Four Years of Sharing Risk with Students

What happens if a student invests in their education but it doesn’t help them grow their career?

Today, students bear the downside risk entirely on their own. Spend $100,000 on your education and you’re on the hook for $100,000 plus interest, regardless of whether you see career growth. You may suffer decades of financial hardship while the school you attended just keeps raising prices regardless of the value provided.

To fix this, schools must adopt risk-sharing programs that align their incentives with student success. Risk-sharing is an unambiguously good thing in education: good for students and good for schools. Risk-sharing comes in a number of forms: tuition refunds for graduates who can’t find work, tuition deferment until students get hired, or schools sharing the default burden with lenders so that schools are incentivized to enroll students only in programs that work.

In this post, we’re discussing why we believe in risk-sharing and how we’ve come to better share risk with students over four years of efforts. Structuring risk-shares is hard because of the tension between access and outcomes: if schools are held accountable for graduates’ salaries or default rates, they’ll be incentivized not to admit underserved populations that have a lower chance of succeeding (and that's exactly the population we need to be working with).

Risk-share in practice

For four years, we’ve structured tuition to share risk with students. From the start, we asked students for monthly payments rather than upfront, giving students flexibility to start learning even if they’re not positive it’s right for them. Anyone who tried it and decided not to pursue a career as a developer spent only a small amount of money, rather than committing thousands upfront.

At the end of 2015, we rolled out the next form of risk-sharing: if graduates don’t land jobs in the field of study within 6 months, we refund their tuition. Overall, the guarantee has succeeded. Students find it motivating that we’re incentivized for them to succeed. It led to an expected bump in enrollments, as it built students’ confidence that they would graduate with improved job prospects, and if those failed to materialize their investment would be refunded.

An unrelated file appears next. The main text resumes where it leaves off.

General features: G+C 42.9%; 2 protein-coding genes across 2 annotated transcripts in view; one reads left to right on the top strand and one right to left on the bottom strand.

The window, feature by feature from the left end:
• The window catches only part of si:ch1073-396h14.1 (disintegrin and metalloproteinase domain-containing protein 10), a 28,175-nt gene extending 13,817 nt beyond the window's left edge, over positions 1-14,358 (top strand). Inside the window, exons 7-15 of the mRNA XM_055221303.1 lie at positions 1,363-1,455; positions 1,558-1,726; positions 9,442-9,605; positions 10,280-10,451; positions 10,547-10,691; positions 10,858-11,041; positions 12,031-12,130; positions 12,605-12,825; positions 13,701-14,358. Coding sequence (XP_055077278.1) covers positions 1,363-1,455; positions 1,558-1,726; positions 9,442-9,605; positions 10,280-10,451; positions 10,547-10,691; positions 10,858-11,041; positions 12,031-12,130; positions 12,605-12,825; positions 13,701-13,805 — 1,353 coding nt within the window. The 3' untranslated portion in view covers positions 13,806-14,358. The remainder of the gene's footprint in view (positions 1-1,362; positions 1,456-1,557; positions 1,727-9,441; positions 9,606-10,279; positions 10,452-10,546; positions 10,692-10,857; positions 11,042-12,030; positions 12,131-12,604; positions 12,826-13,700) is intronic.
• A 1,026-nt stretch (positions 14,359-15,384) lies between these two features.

Finally, we rolled out the option to finance the education through Skills Fund, a lending partner. With their plan, students would pay tuition over 36 months with payments of about $250 per month. Crucially, Thinkful shares the risk with Skills Fund. They withhold a percentage of tuition until graduates have fully paid off their debt. We’re not incentivized to enroll indiscriminately (as traditional schools are) – rather we’re only incentivized to refer students for whom the education will pay off.

Incentives are rarely perfect and our risk-shares have tradeoffs: in some cases they misalign students’ short-term incentives with their long-term success. Consider a student in the fourth month of the job search: that student will get a tuition refund if he or she doesn’t find a job for two more months. From a purely financial perspective, the ideal outcome for that student is to find a job right after the deadline, receiving a full tuition refund followed by a salary bump.

Still, risk-sharing is crucial for sustainable education. Savvy consumers will demand it and new institutions will emerge because of it. Thinkful will continue testing new ways of sharing risk with students. With each experiment, we’ll continue seeing what best aligns us with our students, refine our approach, and share our lessons.